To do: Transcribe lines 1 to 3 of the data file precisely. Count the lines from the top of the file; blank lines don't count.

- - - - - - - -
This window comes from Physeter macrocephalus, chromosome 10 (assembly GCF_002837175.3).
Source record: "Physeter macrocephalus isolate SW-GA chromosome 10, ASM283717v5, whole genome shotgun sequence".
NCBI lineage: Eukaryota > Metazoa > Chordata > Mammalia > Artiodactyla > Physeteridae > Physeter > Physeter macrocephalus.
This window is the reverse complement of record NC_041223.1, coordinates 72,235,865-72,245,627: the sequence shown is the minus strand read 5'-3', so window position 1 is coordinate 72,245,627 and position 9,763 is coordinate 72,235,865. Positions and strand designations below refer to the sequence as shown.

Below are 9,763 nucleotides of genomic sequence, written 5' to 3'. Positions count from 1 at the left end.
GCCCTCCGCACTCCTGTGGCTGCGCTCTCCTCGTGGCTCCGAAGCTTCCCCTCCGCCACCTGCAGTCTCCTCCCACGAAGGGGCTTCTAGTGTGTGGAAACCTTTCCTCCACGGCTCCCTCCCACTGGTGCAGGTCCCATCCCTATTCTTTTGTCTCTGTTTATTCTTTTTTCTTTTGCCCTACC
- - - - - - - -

This window comes from Physeter macrocephalus, chromosome 10 (assembly GCF_002837175.3).
Source record: "Physeter macrocephalus isolate SW-GA chromosome 10, ASM283717v5, whole genome shotgun sequence".
NCBI lineage: Eukaryota > Metazoa > Chordata > Mammalia > Artiodactyla > Physeteridae > Physeter > Physeter macrocephalus.